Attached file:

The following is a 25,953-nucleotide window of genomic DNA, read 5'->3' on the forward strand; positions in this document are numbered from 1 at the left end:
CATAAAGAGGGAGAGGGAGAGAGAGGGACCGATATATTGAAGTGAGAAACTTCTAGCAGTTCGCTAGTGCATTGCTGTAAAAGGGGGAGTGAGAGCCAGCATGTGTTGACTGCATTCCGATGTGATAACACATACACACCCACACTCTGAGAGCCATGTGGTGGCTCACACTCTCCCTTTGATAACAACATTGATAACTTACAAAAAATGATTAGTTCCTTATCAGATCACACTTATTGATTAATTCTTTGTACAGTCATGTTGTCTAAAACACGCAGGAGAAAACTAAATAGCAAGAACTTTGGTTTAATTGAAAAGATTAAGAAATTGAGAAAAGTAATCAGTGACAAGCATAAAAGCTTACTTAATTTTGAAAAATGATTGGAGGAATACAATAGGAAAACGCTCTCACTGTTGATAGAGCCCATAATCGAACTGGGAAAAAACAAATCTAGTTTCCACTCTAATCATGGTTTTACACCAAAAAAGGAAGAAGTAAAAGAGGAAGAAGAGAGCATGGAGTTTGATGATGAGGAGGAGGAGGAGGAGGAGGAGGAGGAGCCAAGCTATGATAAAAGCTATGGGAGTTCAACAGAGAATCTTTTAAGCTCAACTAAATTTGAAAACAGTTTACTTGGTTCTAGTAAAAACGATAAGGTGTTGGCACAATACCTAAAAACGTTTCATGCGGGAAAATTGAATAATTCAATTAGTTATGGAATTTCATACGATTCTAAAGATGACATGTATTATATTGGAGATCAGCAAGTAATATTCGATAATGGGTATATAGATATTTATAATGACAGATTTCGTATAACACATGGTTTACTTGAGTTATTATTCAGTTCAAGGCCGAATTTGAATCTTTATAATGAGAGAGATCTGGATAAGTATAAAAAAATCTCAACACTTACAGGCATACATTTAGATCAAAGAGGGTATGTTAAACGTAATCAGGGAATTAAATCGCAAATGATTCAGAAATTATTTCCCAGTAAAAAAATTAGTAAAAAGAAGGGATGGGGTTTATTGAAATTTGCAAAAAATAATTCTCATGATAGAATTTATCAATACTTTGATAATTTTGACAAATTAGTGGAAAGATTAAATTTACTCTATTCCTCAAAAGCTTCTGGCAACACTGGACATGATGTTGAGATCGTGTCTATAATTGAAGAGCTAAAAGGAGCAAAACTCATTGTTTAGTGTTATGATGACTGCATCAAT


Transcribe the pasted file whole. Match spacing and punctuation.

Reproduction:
The following is a 25,953-nucleotide window of genomic DNA, read 5'->3' on the forward strand; positions in this document are numbered from 1 at the left end:
CATAAAGAGGGAGAGGGAGAGAGAGGGACCGATATATTGAAGTGAGAAACTTCTAGCAGTTCGCTAGTGCATTGCTGTAAAAGGGGGAGTGAGAGCCAGCATGTGTTGACTGCATTCCGATGTGATAACACATACACACCCACACTCTGAGAGCCATGTGGTGGCTCACACTCTCCCTTTGATAACAACATTGATAACTTACAAAAAATGATTAGTTCCTTATCAGATCACACTTATTGATTAATTCTTTGTACAGTCATGTTGTCTAAAACACGCAGGAGAAAACTAAATAGCAAGAACTTTGGTTTAATTGAAAAGATTAAGAAATTGAGAAAAGTAATCAGTGACAAGCATAAAAGCTTACTTAATTTTGAAAAATGATTGGAGGAATACAATAGGAAAACGCTCTCACTGTTGATAGAGCCCATAATCGAACTGGGAAAAAACAAATCTAGTTTCCACTCTAATCATGGTTTTACACCAAAAAAGGAAGAAGTAAAAGAGGAAGAAGAGAGCATGGAGTTTGATGATGAGGAGGAGGAGGAGGAGGAGGAGGAGGAGCCAAGCTATGATAAAAGCTATGGGAGTTCAACAGAGAATCTTTTAAGCTCAACTAAATTTGAAAACAGTTTACTTGGTTCTAGTAAAAACGATAAGGTGTTGGCACAATACCTAAAAACGTTTCATGCGGGAAAATTGAATAATTCAATTAGTTATGGAATTTCATACGATTCTAAAGATGACATGTATTATATTGGAGATCAGCAAGTAATATTCGATAATGGGTATATAGATATTTATAATGACAGATTTCGTATAACACATGGTTTACTTGAGTTATTATTCAGTTCAAGGCCGAATTTGAATCTTTATAATGAGAGAGATCTGGATAAGTATAAAAAAATCTCAACACTTACAGGCATACATTTAGATCAAAGAGGGTATGTTAAACGTAATCAGGGAATTAAATCGCAAATGATTCAGAAATTATTTCCCAGTAAAAAAATTAGTAAAAAGAAGGGATGGGGTTTATTGAAATTTGCAAAAAATAATTCTCATGATAGAATTTATCAATACTTTGATAATTTTGACAAATTAGTGGAAAGATTAAATTTACTCTATTCCTCAAAAGCTTCTGGCAACACTGGACATGATGTTGAGATCGTGTCTATAATTGAAGAGCTAAAAGGAGCAAAACTCATTGTTTAGTGTTATGATGACTGCATCAAT